Astell&Kern AK70 review

A fat-free audiophile music player


TechRadar Verdict

It's a question of priorities here. The Astell&Kern AK70 offers phenomenal sound quality, but in doing so it jettisons some of the additional features offered by a typical smartphone, such as access to streaming services and decent Bluetooth connectivity.


  • +

    Amazing Hi-Res performance

  • +

    Dedicated media controls

  • +

    Slick interface


  • -

    Poor Bluetooth performance

  • -

    No support for streaming services

  • -

    Unresponsive volume control

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It's tough being a dedicated music player in 2016. Whereas 10 years ago most music-lovers would rather die than leave their homes without their iPods or Zunes (remember those?), nowadays most people are happy with the sound quality offered by their phones.

And that's not because their standards are getting lower – it's just a fact that nowadays phones are pretty damn good music players. They offer an interface that's intuitive and familiar, and can be connected to every music streaming service going.

So what can a digital audio player (or DAP as audiophiles have taken to calling them) offer you in this day and age?

Well, if the AK70 from Korean manufacturer Astell&Kern is anything to go by, it's all about packing your player with support for the highest-quality music files and more specialised listening equipment.



Look at the exterior of the Astell&Kern AK70 and you can immediately see a couple of reasons to stick with a DAP over your smartphone.

On the right side is a nice big volume knob, and on the left side are three buttons, two for skipping tracks and one for playing and pausing.

The left side of the device also houses the microSD slot, which can add up to 200GB of storage to the device's built-in 64GB.

On the bottom is a single micro USB port, which is used for charging and getting music onto the device, and which you're going to have to use – because, despite running a modified version of Google's Android operating system, the AK70 doesn't support streaming from services such as Tidal and Spotify.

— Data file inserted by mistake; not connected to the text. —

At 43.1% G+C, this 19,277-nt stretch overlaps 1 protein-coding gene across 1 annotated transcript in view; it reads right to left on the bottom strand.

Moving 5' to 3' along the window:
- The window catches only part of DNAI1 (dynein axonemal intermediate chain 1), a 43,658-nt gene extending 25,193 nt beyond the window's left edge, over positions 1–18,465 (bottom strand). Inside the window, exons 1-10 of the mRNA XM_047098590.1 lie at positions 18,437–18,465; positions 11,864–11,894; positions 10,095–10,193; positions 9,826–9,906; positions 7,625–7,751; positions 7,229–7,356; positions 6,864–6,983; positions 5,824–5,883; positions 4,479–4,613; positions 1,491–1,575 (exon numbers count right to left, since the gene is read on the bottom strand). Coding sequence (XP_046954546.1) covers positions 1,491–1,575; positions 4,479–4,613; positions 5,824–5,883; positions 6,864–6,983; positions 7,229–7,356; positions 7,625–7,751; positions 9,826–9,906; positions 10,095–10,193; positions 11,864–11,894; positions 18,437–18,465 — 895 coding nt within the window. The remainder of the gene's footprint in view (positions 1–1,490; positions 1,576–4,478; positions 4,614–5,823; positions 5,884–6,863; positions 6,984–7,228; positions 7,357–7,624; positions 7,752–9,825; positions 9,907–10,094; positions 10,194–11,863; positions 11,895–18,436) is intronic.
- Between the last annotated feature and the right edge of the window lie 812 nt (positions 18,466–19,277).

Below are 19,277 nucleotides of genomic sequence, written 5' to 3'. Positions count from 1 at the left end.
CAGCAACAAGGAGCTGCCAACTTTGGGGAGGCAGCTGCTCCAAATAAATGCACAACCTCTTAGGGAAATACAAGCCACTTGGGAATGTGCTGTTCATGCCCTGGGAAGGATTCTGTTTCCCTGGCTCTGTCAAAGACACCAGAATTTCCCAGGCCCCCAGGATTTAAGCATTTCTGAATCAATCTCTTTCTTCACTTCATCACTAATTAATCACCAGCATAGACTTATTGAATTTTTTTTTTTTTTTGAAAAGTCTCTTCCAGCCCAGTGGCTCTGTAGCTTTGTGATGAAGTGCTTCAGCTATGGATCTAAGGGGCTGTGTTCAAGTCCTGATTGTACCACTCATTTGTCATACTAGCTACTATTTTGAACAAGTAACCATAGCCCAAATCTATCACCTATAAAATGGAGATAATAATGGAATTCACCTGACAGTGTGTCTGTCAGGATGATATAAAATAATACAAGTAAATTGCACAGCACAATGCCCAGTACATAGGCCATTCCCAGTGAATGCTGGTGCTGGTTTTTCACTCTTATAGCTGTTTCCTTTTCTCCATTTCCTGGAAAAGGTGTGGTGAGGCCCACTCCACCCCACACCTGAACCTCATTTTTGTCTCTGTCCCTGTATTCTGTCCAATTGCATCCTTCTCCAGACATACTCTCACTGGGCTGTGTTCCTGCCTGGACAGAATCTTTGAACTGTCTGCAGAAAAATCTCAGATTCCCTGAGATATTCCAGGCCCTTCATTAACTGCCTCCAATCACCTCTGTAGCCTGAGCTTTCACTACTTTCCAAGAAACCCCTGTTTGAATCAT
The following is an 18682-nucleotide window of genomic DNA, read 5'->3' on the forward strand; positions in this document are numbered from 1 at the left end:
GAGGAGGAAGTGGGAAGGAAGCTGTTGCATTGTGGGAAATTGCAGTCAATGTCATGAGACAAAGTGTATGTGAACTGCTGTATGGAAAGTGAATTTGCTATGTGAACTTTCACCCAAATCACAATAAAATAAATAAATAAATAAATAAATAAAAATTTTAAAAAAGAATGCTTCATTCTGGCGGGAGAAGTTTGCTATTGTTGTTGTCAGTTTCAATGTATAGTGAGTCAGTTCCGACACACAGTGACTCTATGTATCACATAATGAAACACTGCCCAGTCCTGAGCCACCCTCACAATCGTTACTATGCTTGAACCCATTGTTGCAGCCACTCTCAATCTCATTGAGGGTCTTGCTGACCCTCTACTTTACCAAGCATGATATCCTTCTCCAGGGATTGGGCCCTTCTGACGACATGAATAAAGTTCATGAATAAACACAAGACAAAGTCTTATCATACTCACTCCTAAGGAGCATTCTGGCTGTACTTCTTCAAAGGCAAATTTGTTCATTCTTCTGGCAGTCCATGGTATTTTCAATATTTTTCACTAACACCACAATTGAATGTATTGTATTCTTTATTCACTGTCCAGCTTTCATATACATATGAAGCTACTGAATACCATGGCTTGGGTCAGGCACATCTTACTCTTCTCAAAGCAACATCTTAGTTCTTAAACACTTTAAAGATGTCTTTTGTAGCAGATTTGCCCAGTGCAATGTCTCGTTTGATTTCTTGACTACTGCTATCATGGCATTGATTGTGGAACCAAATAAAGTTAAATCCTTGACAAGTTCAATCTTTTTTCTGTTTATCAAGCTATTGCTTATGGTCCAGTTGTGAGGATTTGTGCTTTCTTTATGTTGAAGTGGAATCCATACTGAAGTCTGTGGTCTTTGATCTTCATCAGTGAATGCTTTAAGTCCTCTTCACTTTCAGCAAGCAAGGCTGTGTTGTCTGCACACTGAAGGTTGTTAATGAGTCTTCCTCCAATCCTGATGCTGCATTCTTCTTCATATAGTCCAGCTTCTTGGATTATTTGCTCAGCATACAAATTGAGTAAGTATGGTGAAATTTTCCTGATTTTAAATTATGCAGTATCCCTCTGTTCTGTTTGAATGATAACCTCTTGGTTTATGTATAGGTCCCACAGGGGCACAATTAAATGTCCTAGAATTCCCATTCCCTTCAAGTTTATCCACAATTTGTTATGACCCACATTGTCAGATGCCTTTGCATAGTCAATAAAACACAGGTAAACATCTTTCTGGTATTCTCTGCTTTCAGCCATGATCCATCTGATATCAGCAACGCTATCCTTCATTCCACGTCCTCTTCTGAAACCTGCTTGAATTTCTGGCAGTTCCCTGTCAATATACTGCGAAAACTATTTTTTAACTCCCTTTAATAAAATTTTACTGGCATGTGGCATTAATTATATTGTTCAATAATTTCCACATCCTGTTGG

You can also use this port to connect an external DAC, such as the Chord Mojo – although to be honest, if you're going to bypass the device's internal DAC then I'd seriously suggest you save yourself some money by simply plugging that same DAC into your existing smartphone.

After all, the big selling point of the AK70 is its beefy internal Cirrus Logic DAC, which is a significant step above what you'll find in most modern smartphones.

This DAC means the AK70 supports music up to 24-bit/192KHz PCM audio, which is a big improvement over the iPhone's maximum of CD-quality 16-bit/44.1kHz.

If you think it's a shame to limit such a DAC to use on the road, you can also connect the AK70 to your computer's USB port and put it in DAC mode, to enable you to listen to your computer's music collection with enhanced sound quality.

You can even take this a step further by putting the device into 'Line Out' mode, which will enable it to act as an audiophile bridge between your computer and a set of speakers.

The final audiophile touch is a second headphone jack in the top of the device, which enables you to use a pair of balanced headphones with the player.


Balanced headphones offer a much higher volume contrast than their non-balanced counterparts, and if you have a pair of headphones that support this enhanced functionality then you should definitely use them; the difference is small, but there's no reason why you shouldn't go for it.

You could of course bypass the headphone jack entirely, and use a pair of Bluetooth headphones (this player supports aptX); although if my testing is anything to go by you might not want to bother with this player if it's wireless performance you're after – more on that later.


When conducting my tests I used a few different pairs of headphones to get a good sense of what the player was capable of. I used a pair of Beyerdynamic T51i headphones for my wired listening tests, a pair of Sennheiser PXC 550s for my Bluetooth tests and finally a pair of Pioneer SE-MHR5's to try out the balanced headphone port.

High-res music will allow you to get the most out of the AK70. A sample 24-bit/192kHz recording of Storms Are on the Ocean by Amber Rubarth really allowed the player to sing, with a rich, deep sound that was a pleasure to listen to.


Another sample track, this time a DSD 2.8MHz recording of Vivaldi's Concerto in D minor, revealed the detail this player is capable of, with the multiple layers of string instruments effortlessly interacting without crowding each other out.

The AK70 also supports aptX Bluetooth if you want to connect a pair of wireless headphones. Most audiophiles will likely balk at the thought of putting their music quality in the hands of a Bluetooth codec, but the option is there for those who want it.